HALIFAX — The chair of the public inquiry into the April 2020 mass shooting in Nova Scotia said Monday the commission wants to issue “clear and pragmatic” recommendations following its third and final phase of work.
In a statement read at the hearings in Halifax, Michael MacDonald said the commission is committed to doing its utmost to ensure that its findings help prevent similar incidents from happening in the future. The last stretch of the inquiry — known as the Mass Casualty Commission — began Monday and will be focused on developing recommendations.
Over a 13-hour period on April 18-19, 2020, a gunman driving a replica police car killed 22 people in the small rural community of Portapique, N.S., and in the northern and central parts of the province.
“We must bring forward recommendations that can help improve safety for the communities most affected by the mass casualty and for all communities across Nova Scotia, Canada and beyond,” MacDonald said. “Recommendations that are clear, pragmatic and ready to be implemented so that people across our governments, institutions and communities can take action right away.”
Since the inquiry began its work in early 2021 and commenced public hearings in February, MacDonald said it has shared its “best understanding of what happened” at all of the 17 crime scenes. The inquiry has released 31 foundational documents, more than 3,000 supporting source materials, 19 commissioned reports and more than 1,100 research and policy documents; it has also released 20 supplementary reports by the inquiry’s investigative team.
Inquiry officials conducted more than 240 interviews with witnesses, including with 79 members of the RCMP. They also heard from 90 experts during inquiry roundtable discussions.
”This inquiry is of national importance and that scope will continue to inform our approach in our final phase,” MacDonald said.
On Monday, the inquiry released a 376-page document that examined 71 reports containing more than 2,000 recommendations from inquiries and reviews conducted in Canada between 1989 and 2022. Commission counsel Jennifer Cox said the overview looked at recommendations that are relevant to the Mass Casualty Commission, involving such things as internal and public police communications, police oversight and training, and gender-based violence.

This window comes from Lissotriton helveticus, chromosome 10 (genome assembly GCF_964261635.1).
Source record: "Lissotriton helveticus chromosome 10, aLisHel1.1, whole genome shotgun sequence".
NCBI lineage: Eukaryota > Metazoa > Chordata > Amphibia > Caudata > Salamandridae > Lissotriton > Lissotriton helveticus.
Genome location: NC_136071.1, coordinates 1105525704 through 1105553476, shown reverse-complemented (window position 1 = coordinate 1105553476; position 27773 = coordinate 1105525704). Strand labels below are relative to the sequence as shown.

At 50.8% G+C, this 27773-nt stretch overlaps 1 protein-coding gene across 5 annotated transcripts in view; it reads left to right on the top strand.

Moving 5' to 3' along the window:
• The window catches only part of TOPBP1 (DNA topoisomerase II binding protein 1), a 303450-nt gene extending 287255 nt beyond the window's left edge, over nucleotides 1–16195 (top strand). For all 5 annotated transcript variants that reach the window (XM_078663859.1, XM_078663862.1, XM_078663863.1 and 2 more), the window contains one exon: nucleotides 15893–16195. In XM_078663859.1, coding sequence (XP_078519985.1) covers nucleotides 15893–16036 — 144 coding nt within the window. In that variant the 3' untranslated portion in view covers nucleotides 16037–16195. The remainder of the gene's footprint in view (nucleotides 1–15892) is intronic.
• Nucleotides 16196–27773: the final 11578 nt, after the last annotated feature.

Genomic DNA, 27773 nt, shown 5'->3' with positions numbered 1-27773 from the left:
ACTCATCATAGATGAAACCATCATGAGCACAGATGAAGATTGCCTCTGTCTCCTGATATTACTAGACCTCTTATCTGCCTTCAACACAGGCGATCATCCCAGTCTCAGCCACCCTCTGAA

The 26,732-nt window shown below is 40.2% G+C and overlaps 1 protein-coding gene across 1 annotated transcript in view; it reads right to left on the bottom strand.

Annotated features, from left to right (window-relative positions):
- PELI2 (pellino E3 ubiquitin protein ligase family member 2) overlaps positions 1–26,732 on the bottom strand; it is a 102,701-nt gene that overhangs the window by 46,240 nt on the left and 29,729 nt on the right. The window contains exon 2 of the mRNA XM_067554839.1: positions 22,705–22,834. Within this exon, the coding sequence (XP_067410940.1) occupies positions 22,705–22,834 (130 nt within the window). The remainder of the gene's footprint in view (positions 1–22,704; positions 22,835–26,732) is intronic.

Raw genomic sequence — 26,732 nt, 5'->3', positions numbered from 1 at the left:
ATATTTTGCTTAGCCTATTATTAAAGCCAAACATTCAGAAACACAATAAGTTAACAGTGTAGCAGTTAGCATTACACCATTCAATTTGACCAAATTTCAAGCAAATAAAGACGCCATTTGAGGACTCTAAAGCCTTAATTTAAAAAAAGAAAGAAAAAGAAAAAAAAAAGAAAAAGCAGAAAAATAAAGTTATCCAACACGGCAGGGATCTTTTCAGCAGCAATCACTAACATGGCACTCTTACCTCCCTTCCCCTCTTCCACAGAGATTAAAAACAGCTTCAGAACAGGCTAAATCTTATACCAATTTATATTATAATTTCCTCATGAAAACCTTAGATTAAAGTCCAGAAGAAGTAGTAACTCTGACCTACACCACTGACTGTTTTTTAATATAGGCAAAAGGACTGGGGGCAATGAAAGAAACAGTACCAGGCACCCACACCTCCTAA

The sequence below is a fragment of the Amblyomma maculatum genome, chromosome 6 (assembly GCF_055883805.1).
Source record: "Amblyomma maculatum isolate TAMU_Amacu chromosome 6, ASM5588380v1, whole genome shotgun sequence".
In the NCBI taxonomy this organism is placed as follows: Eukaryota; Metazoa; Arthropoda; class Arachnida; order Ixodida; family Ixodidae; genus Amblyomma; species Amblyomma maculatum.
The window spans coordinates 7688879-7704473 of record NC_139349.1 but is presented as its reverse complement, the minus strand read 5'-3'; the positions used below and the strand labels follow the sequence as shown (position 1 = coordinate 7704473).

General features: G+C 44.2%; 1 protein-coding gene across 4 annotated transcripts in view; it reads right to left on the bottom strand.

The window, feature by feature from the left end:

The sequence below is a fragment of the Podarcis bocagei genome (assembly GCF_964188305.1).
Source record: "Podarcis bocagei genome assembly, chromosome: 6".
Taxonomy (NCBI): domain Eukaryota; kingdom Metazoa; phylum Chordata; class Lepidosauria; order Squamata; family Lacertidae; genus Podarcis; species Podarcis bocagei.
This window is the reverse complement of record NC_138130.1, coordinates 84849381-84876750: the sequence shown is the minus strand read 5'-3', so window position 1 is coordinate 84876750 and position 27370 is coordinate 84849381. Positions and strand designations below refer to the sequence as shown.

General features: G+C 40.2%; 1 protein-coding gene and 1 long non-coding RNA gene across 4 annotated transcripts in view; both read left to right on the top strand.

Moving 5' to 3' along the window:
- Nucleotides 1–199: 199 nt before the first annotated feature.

“Of the recommendations that have already been made, are there things that could have been recommended and have not been recommended?” Cox asked. “The other thing we want to do is gather ideas on how to make improvements in the future.”
She said the purpose of looking back is to assist with “shaping” the inquiry’s recommendations.
Throughout September, the inquiry will hear from witnesses who have not yet provided testimony. It will also gather suggestions from organizations, local residents and the general public on ways to make communities safer.
Last week, Lee Bergerman, retired commander of the Nova Scotia RCMP, and Commissioner Brenda Lucki told the inquiry that the force requires more resources because policing costs continue to rise. During her testimony, Bergerman noted that the force has long complained of lacking the staff and equipment needed to adequately police the province.
The deadline for the final report of the public inquiry into the April 18-19, 2020, mass shooting has been extended five months and is now expected by March 31, 2023. The report was originally expected on Nov. 1.
This report by The Canadian Press was first published Aug. 29, 2022.
Keith Doucette, The Canadian Press